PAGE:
A currency basket to back stablecoins won't work
One of the most ambitious projects in the cryptocurrency sector, Facebook’s Libra, shows promise to set the standard for stablecoins but will fail because it is designed to be backed by a basket of currencies.
Ultimately, a basket of currencies will include a mix of national interests and involve internal and external politics. Monetary mandates are also different between central banks. For instance, the European Central Bank (ECB) is targeting inflation while the U.S. Federal Reserve Bank is currently working to solve issues around unemployment.
The Libra project also failed to take into account the regulatory hurdles they may face. Instead of collecting partners for their project before beginning its dialogue with policymakers, stablecoin issuers should remember that fiat currencies must work in tandem with existing regulations and hence, regulators.
The euro is an alternative to a basket of fiat currencies, as it represents the national interests of 44 countries but operates as a unified financial asset. The ECB regulates the currency and has incentives to be held to a higher standard as it is accountable to multiple bodies within the European Union.
The participation of institutional investors, financial intermediaries and regulators are important to establish credibility for this new asset class.
On the institutional front, investors can help to introduce sophisticated valuation models and other best practices to the sector. Extreme volatility with cryptocurrency trades are often driven by retail investors who focus on short-term trends and sentiments instead of the underlying value of assets.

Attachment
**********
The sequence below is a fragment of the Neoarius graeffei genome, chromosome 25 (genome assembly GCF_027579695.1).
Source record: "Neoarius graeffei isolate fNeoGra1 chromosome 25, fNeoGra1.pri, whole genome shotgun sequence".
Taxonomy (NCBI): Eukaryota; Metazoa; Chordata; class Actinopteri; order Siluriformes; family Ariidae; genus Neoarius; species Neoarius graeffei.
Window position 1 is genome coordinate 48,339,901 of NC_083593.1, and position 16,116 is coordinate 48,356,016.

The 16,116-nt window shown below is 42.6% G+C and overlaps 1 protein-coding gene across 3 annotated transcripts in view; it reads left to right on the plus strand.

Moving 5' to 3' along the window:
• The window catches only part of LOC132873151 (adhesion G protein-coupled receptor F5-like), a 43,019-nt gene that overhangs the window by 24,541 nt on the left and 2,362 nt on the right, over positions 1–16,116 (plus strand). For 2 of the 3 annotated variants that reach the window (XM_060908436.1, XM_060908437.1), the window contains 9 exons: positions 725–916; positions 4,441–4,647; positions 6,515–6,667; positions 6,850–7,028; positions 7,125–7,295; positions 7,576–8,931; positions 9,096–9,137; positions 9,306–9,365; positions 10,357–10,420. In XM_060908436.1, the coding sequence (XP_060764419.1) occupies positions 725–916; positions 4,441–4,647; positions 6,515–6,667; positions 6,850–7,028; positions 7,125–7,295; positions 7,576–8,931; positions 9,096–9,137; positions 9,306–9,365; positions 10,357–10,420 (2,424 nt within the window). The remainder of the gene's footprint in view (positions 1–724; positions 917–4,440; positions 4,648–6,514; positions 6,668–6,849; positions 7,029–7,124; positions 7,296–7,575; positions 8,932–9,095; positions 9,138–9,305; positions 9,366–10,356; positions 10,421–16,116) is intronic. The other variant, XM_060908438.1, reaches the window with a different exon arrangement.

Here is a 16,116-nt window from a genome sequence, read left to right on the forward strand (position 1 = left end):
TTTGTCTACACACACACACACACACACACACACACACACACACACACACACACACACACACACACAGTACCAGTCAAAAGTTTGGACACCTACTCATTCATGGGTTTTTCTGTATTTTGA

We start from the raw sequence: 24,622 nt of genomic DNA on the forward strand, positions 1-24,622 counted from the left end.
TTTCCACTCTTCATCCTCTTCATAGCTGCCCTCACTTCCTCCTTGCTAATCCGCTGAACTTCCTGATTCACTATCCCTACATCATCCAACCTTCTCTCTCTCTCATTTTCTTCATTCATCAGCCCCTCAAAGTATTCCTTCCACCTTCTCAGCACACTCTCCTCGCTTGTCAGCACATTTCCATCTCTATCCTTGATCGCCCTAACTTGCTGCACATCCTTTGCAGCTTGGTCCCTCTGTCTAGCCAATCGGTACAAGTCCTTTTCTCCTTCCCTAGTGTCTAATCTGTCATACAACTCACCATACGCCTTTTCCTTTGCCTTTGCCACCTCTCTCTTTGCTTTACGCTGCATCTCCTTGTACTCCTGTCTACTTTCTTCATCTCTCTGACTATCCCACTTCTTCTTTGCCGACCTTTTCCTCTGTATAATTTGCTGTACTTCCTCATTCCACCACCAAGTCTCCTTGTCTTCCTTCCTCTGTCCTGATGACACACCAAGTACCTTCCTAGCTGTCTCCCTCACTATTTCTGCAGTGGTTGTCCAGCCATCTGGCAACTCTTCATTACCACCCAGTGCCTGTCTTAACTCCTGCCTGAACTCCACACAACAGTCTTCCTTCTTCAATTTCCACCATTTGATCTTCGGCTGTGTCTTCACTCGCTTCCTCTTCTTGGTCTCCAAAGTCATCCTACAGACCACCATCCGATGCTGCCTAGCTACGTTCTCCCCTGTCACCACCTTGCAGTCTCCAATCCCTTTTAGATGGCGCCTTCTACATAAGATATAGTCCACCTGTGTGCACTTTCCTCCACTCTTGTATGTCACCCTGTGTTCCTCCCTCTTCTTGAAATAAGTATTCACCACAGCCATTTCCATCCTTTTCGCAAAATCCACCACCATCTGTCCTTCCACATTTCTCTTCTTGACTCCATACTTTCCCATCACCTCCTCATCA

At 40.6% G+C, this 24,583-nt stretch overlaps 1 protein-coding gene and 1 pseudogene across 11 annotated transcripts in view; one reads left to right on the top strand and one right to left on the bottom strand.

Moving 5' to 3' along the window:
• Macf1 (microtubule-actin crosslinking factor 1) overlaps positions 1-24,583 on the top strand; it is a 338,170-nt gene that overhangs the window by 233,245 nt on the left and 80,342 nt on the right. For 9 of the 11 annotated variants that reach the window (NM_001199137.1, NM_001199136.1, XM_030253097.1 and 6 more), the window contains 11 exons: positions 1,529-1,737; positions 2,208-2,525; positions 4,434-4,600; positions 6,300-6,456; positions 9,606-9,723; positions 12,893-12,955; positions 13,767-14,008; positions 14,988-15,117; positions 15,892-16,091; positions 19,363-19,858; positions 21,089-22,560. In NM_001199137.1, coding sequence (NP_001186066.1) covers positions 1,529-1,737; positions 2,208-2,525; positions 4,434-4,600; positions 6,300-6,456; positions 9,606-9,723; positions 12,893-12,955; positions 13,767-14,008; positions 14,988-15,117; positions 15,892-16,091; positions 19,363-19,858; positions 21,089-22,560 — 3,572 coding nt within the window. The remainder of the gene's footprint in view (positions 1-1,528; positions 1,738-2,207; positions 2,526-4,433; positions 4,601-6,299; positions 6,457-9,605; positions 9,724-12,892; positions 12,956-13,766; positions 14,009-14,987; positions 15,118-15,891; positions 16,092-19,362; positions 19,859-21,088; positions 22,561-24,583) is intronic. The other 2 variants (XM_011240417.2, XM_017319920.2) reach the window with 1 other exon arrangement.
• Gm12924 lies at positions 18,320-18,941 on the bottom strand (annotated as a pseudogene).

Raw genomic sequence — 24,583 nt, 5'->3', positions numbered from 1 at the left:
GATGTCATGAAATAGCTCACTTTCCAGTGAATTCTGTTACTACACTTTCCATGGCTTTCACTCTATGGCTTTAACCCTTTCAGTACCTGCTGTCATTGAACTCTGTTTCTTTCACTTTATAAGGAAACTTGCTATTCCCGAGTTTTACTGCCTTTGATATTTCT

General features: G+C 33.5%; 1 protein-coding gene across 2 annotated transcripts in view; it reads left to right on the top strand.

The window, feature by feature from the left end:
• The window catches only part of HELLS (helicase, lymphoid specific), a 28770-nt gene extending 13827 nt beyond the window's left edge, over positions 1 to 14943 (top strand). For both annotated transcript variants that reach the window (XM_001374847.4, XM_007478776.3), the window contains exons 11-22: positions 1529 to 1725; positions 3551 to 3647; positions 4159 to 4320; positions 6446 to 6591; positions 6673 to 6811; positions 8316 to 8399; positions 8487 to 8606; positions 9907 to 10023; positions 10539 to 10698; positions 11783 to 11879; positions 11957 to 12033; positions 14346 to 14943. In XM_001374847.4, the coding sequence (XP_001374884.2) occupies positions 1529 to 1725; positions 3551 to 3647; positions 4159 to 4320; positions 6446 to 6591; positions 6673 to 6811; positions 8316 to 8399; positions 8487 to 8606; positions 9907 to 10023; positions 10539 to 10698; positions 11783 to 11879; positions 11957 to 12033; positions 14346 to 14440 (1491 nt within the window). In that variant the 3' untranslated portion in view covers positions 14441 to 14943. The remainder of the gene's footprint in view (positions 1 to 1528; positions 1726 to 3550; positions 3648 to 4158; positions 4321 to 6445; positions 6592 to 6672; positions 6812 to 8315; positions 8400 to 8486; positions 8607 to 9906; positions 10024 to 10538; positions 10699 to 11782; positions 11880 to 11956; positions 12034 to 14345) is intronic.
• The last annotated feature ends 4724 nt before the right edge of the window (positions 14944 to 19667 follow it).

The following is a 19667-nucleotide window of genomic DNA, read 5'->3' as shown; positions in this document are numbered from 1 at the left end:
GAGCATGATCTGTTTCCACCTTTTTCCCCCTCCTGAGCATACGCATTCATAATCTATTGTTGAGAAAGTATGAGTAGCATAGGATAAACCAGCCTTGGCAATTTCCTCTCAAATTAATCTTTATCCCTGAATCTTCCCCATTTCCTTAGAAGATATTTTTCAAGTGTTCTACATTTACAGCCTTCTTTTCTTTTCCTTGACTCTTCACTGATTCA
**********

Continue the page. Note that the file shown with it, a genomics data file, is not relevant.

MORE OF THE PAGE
In comparison, institutional investors are more likely to implement due diligence measures that look at the project’s fundamentals over a long-term period, acting as a sort of anchor on the price of an asset. As the ecosystem matures, this can help to add further stability to the space.
To get the buy-in from institutional investors, a network of licensed financial intermediaries like custodians and the surrounding regulatory framework must support this emerging market.
Counterparties that have been properly evaluated and approved by local regulators will instill confidence in investors to transact with stablecoins. Partnerships with leading digital asset custodians, for instance, can help to assure investors who own tokens that they will have a safe place to store them.
On the regulation front, policymakers can help to provide clarity at the point of on- and off-ramps between cryptocurrency and fiat. This is necessary because at the end, regulators and banks still have a say on how much fiat money flows into the cryptocurrency sector.
For instance, U.S. regulators do not segregate digital assets from existing buckets they already regulate (i.e., commodities, securities, MSBs). But Europe’s regulators treat the asset class more competitively and it is likely that they will adjust existing e-money regulations, which were developed at least 20 years ago, to include blockchain technology and stablecoins. This will create the framework for what could be considered as e-money 2.0.
As the stablecoin market evolves, the euro’s framework will emerge as better suited to be the fiat currency of choice for our global economy. The U.S. dollar still does not allow business models with multiple issuing entities while the European Union has already established what Libra is trying to promise, with 11 fiat settlement points across its economic region and counting.
While the U.S. is running with horses, European markets have already started their engines in the race to bring stablecoins to markets around the world.